Rants tag

Rants, ruminations, and rambling reports from the front lines* of the Massively Multiplayer Multiverse.

Sunday, August 7, 2011

StoryBricks and the Monkeysphere

Man! I have got to get more posts on here. My readership has probably dried up. I was reading a post from Spinks the other day about Namaste and their new system of NPC "motivation" called StoryBricks that seems pretty innovative from a game development perspective. Spinks' words inspired me to write a post, because I have been thinking about realism/immersion in MMOs. This post may be a bit scattered as it represents the convergences of two lines of thought I've had over a few months actually.
101 Freeway, Burbank Blvd. and Ventura Blvd.
I grew up in Southern California, in Ventura County. On several occasions, I had the opportunity to drive through the San Fernando Valley (the home of Valley Girls) on my way to Los Angeles. It didn't matter what my destination was, it was usually not the Valley itself. The 101 freeway  (US 101) winds through the south end of the Valley past towns like Encino and Van Nuys. When I did stop in the Valley, it was at a mall or other commercial enterprise. I never thought much about the million or so people I drove past on those trips into L.A. Several years after moving away from SoCal, my then-wife and I took our toddler to visit my mother-in-law in Encino for Christmas. While at a park one afternoon during our stay, I looked around in amazement at all the people who lived their lives in this city that I had driven past all those years.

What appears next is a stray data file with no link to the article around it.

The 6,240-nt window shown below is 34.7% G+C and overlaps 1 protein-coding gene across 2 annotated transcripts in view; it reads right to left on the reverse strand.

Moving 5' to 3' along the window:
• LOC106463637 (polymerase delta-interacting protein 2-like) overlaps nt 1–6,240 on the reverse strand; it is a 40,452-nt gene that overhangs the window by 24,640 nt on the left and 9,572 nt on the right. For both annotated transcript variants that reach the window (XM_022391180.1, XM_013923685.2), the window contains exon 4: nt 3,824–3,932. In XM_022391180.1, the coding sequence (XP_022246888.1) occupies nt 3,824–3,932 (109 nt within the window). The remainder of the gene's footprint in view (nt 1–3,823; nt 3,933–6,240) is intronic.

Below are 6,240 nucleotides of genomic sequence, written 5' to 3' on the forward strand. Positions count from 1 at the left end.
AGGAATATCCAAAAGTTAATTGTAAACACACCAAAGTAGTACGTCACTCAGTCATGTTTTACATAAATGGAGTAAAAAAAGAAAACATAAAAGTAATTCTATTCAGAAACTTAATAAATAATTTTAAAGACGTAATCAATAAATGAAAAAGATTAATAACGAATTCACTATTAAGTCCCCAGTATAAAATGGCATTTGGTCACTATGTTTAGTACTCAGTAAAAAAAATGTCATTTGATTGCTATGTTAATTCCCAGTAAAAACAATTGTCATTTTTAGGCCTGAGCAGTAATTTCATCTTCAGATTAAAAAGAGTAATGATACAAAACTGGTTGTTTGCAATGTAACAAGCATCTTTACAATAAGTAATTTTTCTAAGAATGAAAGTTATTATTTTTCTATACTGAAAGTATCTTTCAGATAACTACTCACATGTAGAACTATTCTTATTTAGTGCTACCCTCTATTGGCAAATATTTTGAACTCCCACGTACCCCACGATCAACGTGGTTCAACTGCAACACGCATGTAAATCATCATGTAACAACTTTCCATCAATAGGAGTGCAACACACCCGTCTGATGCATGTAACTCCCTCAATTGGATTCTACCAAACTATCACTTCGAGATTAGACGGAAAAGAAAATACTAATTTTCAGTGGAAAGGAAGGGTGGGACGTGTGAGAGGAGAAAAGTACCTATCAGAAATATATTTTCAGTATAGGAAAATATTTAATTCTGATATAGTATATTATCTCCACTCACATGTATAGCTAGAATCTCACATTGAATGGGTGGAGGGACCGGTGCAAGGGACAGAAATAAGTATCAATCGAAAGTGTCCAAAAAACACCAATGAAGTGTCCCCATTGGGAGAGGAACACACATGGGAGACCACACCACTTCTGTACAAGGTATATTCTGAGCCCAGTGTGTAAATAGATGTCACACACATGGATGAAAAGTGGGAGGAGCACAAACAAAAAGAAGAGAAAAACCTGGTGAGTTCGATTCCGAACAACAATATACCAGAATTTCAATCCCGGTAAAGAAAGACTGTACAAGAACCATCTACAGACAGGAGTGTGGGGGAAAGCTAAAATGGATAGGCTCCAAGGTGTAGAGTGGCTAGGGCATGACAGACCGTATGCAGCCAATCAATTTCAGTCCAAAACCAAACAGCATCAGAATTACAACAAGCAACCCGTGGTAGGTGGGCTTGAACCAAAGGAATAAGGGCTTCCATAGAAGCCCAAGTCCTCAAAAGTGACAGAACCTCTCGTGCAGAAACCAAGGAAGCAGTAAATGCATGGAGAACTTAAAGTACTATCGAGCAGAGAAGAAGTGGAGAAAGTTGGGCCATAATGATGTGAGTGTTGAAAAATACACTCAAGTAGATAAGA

Now, did their lives affect mine? Possibly remotely. Maybe some of them manufactured things I used. Maybe some of them drove alongside me on the 101 Freeway. But they didn't ever really affect me, though I lived only a few miles away. Heck, even most of the people who lived in my hometown of 120,000 only affected me peripherally, if at all. Why is that? A humorous analysis of a theory called the Monkeysphere can be found on Cracked. The TL:DR version is that we humans only have the capacity to develop reciprocal relationships with--to care about--a maximum of about 150 other Homo sapiens. Wait, that number may include our friends from Felis catus and Canis lupus familiaris, as well. Hmm. I wonder if it includes fictitious characters, too. That would explain why I cried when Spock sacrificed himself to save the ship.